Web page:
The hiking at Mountain Lake proved a bust, so we continued on the gravel road that led into the wilderness region in search of the trailhead to Wind Rock on the Appalachain Trail. The trail is described as "moderately easy" for adults, but it was a fairly tough climb for my preschooler. We took our time, with frequent stops to rest and look around and give some encouragement. The view at the end of the trail was well worth the effort, and the return hike down the mountain was much quicker.
This morning the kids and I visited Dismal Falls on the Appalachian Trail, such a perfect spot for a hot, muggy day. After driving a mile up a gravel road, we stopped at a pull-over just a few hundred feet up the trail from the falls. I miss the days when I would have started further up the trail, but this extremely short hike ending in a natural pool was perfect for two young children. They spent a wonderful morning splashing in the water, and we enjoyed meeting three AT through-hikers, for whom this spot was a unique chance to cool off and wash away the sweat of weeks of travel. I was disappointed but not entirely surprised by the amount of litter and food waste at this lovely spot.
We returned to the farm to find that my husband and his apprentice had completed the installation of the two small handrails portion of the project.
Today my family and I headed to Pearisburg, Virginia, a tiny little town west of Blacksburg in the Blue Ridge Mountains. My husband and his apprentice were scheduled to install a custom railing they had created for an amazing new home built by a couple that raises Merino sheep. We stayed in an old farmhouse on the property for the duration of the installation. After driving about five hours to get there, we spent the rest of the day settling in to our temporary home.
Another window sill discovery. These two pieces of wooden fruit need to be rinsed off, and they wound up here to dry, reminding me of an earlier shot of this little turtle and another orange.
I stopped at this park a few weeks ago to try to capture an image of the city skyline. The bright, early evening sun and a family playing on the only blue structure meant I didn't get the shot I had in mind, and I've been wanting to return for another try.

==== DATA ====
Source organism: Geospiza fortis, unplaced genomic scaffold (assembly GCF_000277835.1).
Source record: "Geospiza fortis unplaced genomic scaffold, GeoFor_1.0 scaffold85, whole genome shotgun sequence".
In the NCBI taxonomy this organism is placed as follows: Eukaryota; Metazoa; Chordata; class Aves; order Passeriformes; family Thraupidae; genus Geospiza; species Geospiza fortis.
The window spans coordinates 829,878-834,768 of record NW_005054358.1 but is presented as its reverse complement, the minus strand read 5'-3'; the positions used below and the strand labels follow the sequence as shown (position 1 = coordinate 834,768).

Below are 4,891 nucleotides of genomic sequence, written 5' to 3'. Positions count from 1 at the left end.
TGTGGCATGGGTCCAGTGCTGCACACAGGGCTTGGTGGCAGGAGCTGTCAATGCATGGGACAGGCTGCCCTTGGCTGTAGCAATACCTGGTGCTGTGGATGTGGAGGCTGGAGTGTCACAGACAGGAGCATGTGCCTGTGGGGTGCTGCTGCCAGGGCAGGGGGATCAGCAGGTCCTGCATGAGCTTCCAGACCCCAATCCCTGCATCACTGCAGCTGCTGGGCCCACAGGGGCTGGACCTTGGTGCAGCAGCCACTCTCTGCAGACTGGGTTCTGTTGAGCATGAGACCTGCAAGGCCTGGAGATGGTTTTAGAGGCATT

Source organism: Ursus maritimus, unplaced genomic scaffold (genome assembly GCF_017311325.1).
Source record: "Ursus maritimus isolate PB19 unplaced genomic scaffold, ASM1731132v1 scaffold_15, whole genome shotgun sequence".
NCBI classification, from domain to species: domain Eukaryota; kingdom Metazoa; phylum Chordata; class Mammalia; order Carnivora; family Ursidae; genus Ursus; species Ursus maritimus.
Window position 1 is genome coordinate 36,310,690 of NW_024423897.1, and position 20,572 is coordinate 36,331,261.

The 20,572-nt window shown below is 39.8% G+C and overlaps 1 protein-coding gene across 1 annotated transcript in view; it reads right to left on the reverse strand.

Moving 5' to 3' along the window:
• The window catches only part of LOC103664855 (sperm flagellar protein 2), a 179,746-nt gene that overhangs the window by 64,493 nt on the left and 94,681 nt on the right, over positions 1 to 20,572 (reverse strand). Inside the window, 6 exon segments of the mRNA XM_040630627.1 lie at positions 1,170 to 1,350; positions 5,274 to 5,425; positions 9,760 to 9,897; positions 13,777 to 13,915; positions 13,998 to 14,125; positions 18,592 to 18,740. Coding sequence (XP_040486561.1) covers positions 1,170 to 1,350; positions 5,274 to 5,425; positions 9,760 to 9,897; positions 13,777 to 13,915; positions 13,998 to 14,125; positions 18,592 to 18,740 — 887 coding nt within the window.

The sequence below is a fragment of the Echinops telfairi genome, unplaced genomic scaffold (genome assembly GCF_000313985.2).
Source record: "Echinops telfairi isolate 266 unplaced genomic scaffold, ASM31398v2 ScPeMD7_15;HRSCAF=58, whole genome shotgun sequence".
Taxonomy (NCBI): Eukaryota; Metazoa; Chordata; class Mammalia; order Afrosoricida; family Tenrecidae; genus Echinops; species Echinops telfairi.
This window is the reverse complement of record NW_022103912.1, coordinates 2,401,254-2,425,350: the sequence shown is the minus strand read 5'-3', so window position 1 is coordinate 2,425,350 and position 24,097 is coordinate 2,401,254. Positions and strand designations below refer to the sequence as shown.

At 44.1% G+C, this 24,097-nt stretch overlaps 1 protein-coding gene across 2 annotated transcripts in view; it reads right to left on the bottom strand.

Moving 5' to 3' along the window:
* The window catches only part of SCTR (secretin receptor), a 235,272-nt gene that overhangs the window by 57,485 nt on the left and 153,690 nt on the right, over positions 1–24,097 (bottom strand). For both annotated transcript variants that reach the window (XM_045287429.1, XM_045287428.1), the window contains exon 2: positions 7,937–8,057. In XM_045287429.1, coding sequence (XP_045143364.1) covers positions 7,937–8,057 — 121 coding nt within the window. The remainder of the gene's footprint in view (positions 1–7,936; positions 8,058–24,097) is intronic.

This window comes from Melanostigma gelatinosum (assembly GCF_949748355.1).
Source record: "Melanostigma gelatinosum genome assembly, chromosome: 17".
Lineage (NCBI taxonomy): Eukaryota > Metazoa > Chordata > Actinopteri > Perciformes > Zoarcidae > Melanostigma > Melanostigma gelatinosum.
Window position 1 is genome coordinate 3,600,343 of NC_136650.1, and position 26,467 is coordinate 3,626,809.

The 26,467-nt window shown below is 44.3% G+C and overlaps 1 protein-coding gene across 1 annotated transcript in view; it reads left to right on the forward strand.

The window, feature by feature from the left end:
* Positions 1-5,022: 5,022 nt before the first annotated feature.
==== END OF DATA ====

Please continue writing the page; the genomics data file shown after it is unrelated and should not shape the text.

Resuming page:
Now that I see all the images together, I think I might prefer the shot in the previous post. I like the spontaneity of the first shot, while these are more careful, controlled and less risky shots.
I stumbled upon a fascinating material today. On a whim and based on a partial memory of toddler crafts, I mixed some cornstarch and water to entertain my daughter. But I couldn't seem to get the mixture right. One moment it was solid cement, the next it was thin as water. Did I need to add more cornstarch, or more water?
I turned to the internet for the answer and realized I had mixed up a batch of Oobleck, a non-newtonian liquid that can be poured but acts as a solid when force is applied. What an exciting discovery! The kids and I had a blast playing with this cool gooey substance, mixing up batch after batch until the box of cornstarch was empty.
Today the kids and I met up with some friends at Point of Rocks Park on the Appamatox River. Not only does this park have one of the coolest names I've ever heard applied to a county park, there is a gigantic playground area and, as if that weren't enough, a nature trail that includes a boardwalk through a marsh.
I don't normally include nature-y photos here, especially ones that include absolutely no blue to speak of. But the exotic beauty of this marsh as a tremendous thunderstorm blew in was breathtaking beyond the normal nature-y stuff and worthy of breaking one my rules.
My talented sister made this for me as a gift one year for Christmas. She knew that I liked to keep track of important events and milestones in my son's life, then the only child, in a journal that was almost full.
I've gone in the opposite direction since that time, from noting every cute saying and escapade to jotting quick notes on the calendar. Life is much busier with two little ones than I ever could have predicted when we were a family of three.